Government

In Rural UP, Lack of Toilets is Forcing New Mothers to Squat in the Open

While there is no dearth of maternal healthcare intervention schemes, it seems absurd issues such as accessible toilets will continue to set rural health back.

“This door is locked, see?” said a visibly perturbed Sharda as she stood in front of the attached bathroom in the maternity ward of the primary healthcare centre (PHC) in Mahoba’s Jaitpur. Having accompanied her pregnant daughter Rita to the centre for her delivery, Sharda met with some unexpected complications – which had nothing to do with the pregnancy.

“If she has to go to the bathroom, where should she go?” she demanded, anger evident in her voice. “She can barely walk, she is in pain, she could fall. She’s just recovering from the delivery, and now this additional trouble.”

The PHC in Mahoba has one other bathroom adjacent to the delivery room, but it is a virtually impossible walk for a woman who has just had a baby or is about to have one. It’s also a common bathroom, meant for anyone and everyone in the centre.

According to the Indian Public Health Standards (IPHS) guidelines for PHCs, it is “essential” for waiting rooms, labour rooms and wards to have attached bathrooms – separate ones for men and women.

“I had to go outside to use the toilet because the one here is locked,” said Rita, lying in bed. She had delivered her baby just that morning. “If we have to go, we have to go out in the open, because there are no other provisions,” she added.

“People were looking at me because I was relieving myself in the open. I was angry, but I had no choice.”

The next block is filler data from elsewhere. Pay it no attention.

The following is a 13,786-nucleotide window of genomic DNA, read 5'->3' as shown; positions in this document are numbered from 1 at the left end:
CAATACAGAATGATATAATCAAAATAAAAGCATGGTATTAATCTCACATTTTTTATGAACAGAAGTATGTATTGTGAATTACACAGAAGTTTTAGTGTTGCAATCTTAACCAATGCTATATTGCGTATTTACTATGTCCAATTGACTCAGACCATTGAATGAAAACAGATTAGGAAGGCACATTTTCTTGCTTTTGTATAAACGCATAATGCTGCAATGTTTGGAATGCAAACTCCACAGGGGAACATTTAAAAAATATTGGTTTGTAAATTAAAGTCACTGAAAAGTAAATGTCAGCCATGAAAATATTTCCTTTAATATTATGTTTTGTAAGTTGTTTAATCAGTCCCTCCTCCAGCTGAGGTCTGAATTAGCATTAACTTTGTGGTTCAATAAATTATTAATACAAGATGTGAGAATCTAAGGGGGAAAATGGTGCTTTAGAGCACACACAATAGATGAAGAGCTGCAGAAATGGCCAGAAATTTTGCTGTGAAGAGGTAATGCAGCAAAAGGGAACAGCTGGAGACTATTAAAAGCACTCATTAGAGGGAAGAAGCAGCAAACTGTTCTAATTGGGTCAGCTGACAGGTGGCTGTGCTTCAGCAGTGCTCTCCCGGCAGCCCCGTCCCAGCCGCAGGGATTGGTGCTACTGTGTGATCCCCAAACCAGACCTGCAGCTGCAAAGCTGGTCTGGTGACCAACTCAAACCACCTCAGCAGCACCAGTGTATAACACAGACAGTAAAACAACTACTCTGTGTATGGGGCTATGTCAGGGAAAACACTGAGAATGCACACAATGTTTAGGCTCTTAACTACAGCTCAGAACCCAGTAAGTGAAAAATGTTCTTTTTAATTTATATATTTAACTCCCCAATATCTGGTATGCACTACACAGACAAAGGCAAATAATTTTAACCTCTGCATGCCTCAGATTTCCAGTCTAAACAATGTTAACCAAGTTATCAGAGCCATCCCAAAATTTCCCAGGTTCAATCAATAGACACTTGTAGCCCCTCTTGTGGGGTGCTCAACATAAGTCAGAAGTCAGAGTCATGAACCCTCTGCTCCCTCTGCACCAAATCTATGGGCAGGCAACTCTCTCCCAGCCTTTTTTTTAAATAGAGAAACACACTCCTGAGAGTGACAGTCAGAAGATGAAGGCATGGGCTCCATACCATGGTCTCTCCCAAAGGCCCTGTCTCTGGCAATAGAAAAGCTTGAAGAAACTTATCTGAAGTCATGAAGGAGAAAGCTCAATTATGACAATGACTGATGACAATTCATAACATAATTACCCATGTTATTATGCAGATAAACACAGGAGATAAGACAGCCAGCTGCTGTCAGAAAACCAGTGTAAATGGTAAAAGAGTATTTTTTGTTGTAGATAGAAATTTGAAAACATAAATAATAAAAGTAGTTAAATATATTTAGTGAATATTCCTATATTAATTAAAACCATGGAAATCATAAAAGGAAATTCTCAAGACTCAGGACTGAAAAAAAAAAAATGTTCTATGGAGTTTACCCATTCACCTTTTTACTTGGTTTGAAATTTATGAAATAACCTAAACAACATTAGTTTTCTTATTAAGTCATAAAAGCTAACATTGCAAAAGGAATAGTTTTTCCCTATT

Rita’s admission is also telling of UP’s open-defecation free status, one that has been loudly cited by the state and Central government alike because it shows the success of Modi’s pet project, Swachh Bharat.

In this case, not only did a governmental facility not have accessible toilets, but the only available option to Rita was that of open defecation. This means, there is a clear lack of public toilets in Jaitpur, one of the 97,641 ODF villages in UP.

One other option available to Rita, explained by Narvada, the local ASHA worker, was not a viable one. “We can’t afford to take her from here to there. There is risk involved.”

Post delivery, women often suffer from vaginal bleeding and tears. There is also the risk of postpartum complications, all of which necessitates rest – a toilet being handy is a clear must.

As of 2017, the latest available data, there were 3,621 functioning PHCs in UP. The fact that there is no compiled data available about the construction or maintenance of toilets in rural healthcare centres speaks volumes.

“If it’s blocked, how will you use that bathroom?” asked Archana, the ANM (auxiliary nurse midwife) who works at the PHC and maintains that the toilet was locked because the flush was broken. “Only when it is cleaned can it be opened.” According to her, the toilet had remained shut only for 2-3 days – a claim that the patients vehemently disagreed with. Upon asking her what the holdup was, even if it was about having it cleaned, Archana looked away, refusing to answer.

“I actually did not know until now that the toilet is shut,” said Dr Sunita, the main healthcare physician of the PHC. “If it is true, then I will find out and investigate.” Promising to look into the matter, she added: “We have only found out this information today, so we will do our best to resolve the matter to ensure that the women who have recently delivered children do not have to suffer.”

A bright signboard outside the maternity ward says: ‘The Jachcha Bachcha ward is open for 24 hours, it is essential that one stays in the hospital for 48 hours after delivery’. It is one of the many signboards in and around the ward that have instructions for expectant and new mothers, information about welfare schemes and encouragements for institutional birth.

While there is no dearth of maternal healthcare intervention schemes, all with the clear mandate to improve rural maternal and infant health, it seems like absurd issues such as locked toilet doors will continue to set our nation’s villages back. And continue to fail mothers in rural areas.

Khabar Lahariya is a rural, video-first digital news organisation with an all-women network of reporters in eight districts of Uttar Pradesh.

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